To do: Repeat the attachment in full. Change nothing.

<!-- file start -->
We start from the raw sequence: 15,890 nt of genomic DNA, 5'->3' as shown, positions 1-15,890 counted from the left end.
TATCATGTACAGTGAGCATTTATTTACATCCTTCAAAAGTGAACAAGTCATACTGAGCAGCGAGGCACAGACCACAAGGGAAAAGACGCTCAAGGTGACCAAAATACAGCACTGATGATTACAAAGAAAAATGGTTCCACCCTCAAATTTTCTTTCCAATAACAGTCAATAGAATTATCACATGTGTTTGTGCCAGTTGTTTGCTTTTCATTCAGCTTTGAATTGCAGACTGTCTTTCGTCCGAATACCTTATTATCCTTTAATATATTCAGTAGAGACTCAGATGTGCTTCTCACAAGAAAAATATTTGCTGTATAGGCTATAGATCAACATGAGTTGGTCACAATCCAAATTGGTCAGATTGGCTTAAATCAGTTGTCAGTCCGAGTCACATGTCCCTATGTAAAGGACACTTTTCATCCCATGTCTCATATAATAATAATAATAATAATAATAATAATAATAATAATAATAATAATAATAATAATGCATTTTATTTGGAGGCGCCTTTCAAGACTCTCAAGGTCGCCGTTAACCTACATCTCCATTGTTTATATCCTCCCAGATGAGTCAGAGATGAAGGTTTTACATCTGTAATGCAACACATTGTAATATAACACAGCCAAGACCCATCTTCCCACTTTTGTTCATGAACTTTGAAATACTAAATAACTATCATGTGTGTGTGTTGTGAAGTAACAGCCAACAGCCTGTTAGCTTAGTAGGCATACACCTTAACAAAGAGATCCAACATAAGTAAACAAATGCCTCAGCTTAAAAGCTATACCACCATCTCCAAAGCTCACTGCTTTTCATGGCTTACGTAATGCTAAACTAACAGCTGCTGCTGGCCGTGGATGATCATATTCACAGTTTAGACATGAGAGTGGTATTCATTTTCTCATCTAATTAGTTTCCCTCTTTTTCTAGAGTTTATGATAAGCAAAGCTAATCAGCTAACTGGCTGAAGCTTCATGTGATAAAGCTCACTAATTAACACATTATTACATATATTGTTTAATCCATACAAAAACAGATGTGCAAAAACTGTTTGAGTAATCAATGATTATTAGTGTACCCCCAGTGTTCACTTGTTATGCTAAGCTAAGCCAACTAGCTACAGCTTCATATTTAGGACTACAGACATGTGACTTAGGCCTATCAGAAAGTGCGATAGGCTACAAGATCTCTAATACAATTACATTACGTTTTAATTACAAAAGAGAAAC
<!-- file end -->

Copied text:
We start from the raw sequence: 15,890 nt of genomic DNA, 5'->3' as shown, positions 1-15,890 counted from the left end.
TATCATGTACAGTGAGCATTTATTTACATCCTTCAAAAGTGAACAAGTCATACTGAGCAGCGAGGCACAGACCACAAGGGAAAAGACGCTCAAGGTGACCAAAATACAGCACTGATGATTACAAAGAAAAATGGTTCCACCCTCAAATTTTCTTTCCAATAACAGTCAATAGAATTATCACATGTGTTTGTGCCAGTTGTTTGCTTTTCATTCAGCTTTGAATTGCAGACTGTCTTTCGTCCGAATACCTTATTATCCTTTAATATATTCAGTAGAGACTCAGATGTGCTTCTCACAAGAAAAATATTTGCTGTATAGGCTATAGATCAACATGAGTTGGTCACAATCCAAATTGGTCAGATTGGCTTAAATCAGTTGTCAGTCCGAGTCACATGTCCCTATGTAAAGGACACTTTTCATCCCATGTCTCATATAATAATAATAATAATAATAATAATAATAATAATAATAATAATAATAATAATAATGCATTTTATTTGGAGGCGCCTTTCAAGACTCTCAAGGTCGCCGTTAACCTACATCTCCATTGTTTATATCCTCCCAGATGAGTCAGAGATGAAGGTTTTACATCTGTAATGCAACACATTGTAATATAACACAGCCAAGACCCATCTTCCCACTTTTGTTCATGAACTTTGAAATACTAAATAACTATCATGTGTGTGTGTTGTGAAGTAACAGCCAACAGCCTGTTAGCTTAGTAGGCATACACCTTAACAAAGAGATCCAACATAAGTAAACAAATGCCTCAGCTTAAAAGCTATACCACCATCTCCAAAGCTCACTGCTTTTCATGGCTTACGTAATGCTAAACTAACAGCTGCTGCTGGCCGTGGATGATCATATTCACAGTTTAGACATGAGAGTGGTATTCATTTTCTCATCTAATTAGTTTCCCTCTTTTTCTAGAGTTTATGATAAGCAAAGCTAATCAGCTAACTGGCTGAAGCTTCATGTGATAAAGCTCACTAATTAACACATTATTACATATATTGTTTAATCCATACAAAAACAGATGTGCAAAAACTGTTTGAGTAATCAATGATTATTAGTGTACCCCCAGTGTTCACTTGTTATGCTAAGCTAAGCCAACTAGCTACAGCTTCATATTTAGGACTACAGACATGTGACTTAGGCCTATCAGAAAGTGCGATAGGCTACAAGATCTCTAATACAATTACATTACGTTTTAATTACAAAAGAGAAAC